Three kids has me whooped. I'm pretty sure our fourth kid will be an accident.
We're gonna dive right in with a catch up post just in case little Romie ever wanders through the archives and asks if he had an infancy.
You did, Romes, a really jolly one.
Ok. Here we go. Roman's first week of life.
When his brother and sister came to visit him in the hospital the first time, I was holding him in my lap, and when he heard their voices, he craned his head back and forth and his eyes searched the entire room. Meanwhile they were beelining for him: Lucy June couldn't contain her glee when she first saw him. It was magical.
He came just a little bit early - earlier than all the other kids. I had scheduled a loan closing on Tuesday, but he was born on Monday. Jacob went to the appointment and while he was signing a million documents I was watching all three kids by myself in the hospital room. With some help from Winnie the Pooh and Netflix Too, it went remarkably well. It was stressful though. I held my breath and waited for everything to devolve for the entire two hours.
Roman's early life has had many of those moments. Darker moments. Moments where his stubborn mother doesn't seek out the help she needs and puts too much on her plate until her stress and anxiety start to leak out all over her house and into her relationships.
I couldn't skip the closing even though I'd had a baby, so I was scheduled to sign my name a million times on Wednesday right before we planned to take two day old Roman to have his bilirubin checked. So I would go sift through papers for twenty minutes and then we'd take the baby to the pediatrician. I was not excited about this, but it would be OK. We could do it. It would be fine.
Then Lucy June fell off the top bunk. Right onto her head. My was it horrible. It started swelling immediately, and we were just a few minutes from leaving for the closing/pediatrician outing, so we figured we'd muscle through the closing and then get some eyes on the little girl's head at the doctor's office.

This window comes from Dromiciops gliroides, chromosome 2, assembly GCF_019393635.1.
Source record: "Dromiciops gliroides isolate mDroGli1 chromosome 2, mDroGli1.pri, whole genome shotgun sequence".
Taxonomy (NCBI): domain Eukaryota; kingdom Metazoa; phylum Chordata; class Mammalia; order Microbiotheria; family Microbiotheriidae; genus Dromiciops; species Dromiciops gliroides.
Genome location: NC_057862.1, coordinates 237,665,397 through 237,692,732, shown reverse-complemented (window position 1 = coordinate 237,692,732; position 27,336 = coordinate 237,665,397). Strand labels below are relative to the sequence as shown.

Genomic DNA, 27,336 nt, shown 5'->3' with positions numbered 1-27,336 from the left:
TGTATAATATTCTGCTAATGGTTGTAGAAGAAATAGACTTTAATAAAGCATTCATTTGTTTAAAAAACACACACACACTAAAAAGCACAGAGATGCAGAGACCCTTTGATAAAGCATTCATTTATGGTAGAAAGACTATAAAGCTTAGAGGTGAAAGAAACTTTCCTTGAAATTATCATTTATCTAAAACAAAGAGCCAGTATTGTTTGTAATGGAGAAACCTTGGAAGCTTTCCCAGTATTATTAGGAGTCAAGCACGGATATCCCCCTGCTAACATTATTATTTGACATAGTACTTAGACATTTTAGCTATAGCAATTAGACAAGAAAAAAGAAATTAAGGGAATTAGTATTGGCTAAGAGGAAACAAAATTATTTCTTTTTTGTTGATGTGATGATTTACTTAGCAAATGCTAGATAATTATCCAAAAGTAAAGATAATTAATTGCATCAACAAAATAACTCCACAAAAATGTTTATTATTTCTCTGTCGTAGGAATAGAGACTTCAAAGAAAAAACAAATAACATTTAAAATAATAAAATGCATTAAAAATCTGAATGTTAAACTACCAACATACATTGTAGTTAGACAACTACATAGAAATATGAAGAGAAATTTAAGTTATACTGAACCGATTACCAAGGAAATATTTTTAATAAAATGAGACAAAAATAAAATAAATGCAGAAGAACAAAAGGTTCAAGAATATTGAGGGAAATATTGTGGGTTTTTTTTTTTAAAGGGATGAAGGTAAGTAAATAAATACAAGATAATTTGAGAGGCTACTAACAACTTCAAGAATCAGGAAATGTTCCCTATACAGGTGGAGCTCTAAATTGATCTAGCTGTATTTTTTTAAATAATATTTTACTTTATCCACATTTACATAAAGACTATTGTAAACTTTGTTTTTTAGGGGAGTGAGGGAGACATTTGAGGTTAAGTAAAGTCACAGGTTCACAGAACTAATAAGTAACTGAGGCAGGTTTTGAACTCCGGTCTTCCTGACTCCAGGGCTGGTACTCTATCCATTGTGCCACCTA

Jacob dropped me off at the closing, while he drove around the block a few times with the kiddos. Lucy was unhappy, but lucid with a lump. I shuffled into a swanky office and sat down in a leather chair at a conference table and signed and signed. I felt like such a body - a fragile body in a room designed for pantsuits. Then there was a knock on the door. It was Jacob carrying Lucy June, and both of them were covered in vomit.
So we expedited the pediatrician visit. We piled in the car. The newborn was crying, everything reeked of vomit, I was hyperventilating.
At the pediatrician's office I tried to settle the baby down and feed him in the newborn area. The triage nurse who was checking on our probably-concussed daughter came over to ask if a suspicious triangle-shaped indentation on Lucy June's forehead was normal. Through tears I shook my head that I couldn't tell. Had she fallen on a lego? She did have a widow's peak. Maybe that was it? The triage nurse patted my shoulder, told me we would probably need to have some imaging done on her, and left me to my tears and my newborn.
Things quickly got better. By the time we saw the doctor, Lucy June was playing with toys and sporting her black eye like a clumsy champion and was pretty much her normal self. He told us to go home and call if she vomited some more.
Then it was Sunday - Jacob's day off - and the toilet backed up into the bathtub, so Jacob got to spend the day digging a hole in the backyard to reveal a broken sewer line.
I don't write these things to complain or to elicit a rush of combox sympathy. I write them because I'll probably want to remember them.
Some of it is funny. Some not so funny. I want to write it down. I need me some catharsis or something.
Or probably should remember them. There's more craziness to add to this. This was just week one.
Life is exhausting right now.
But I'm learning how to settle into good moments.
And like this when sausaged into a size newborn baptismal gown.
Working Caption: Husband leaves room for the Holy Spirit at Baptism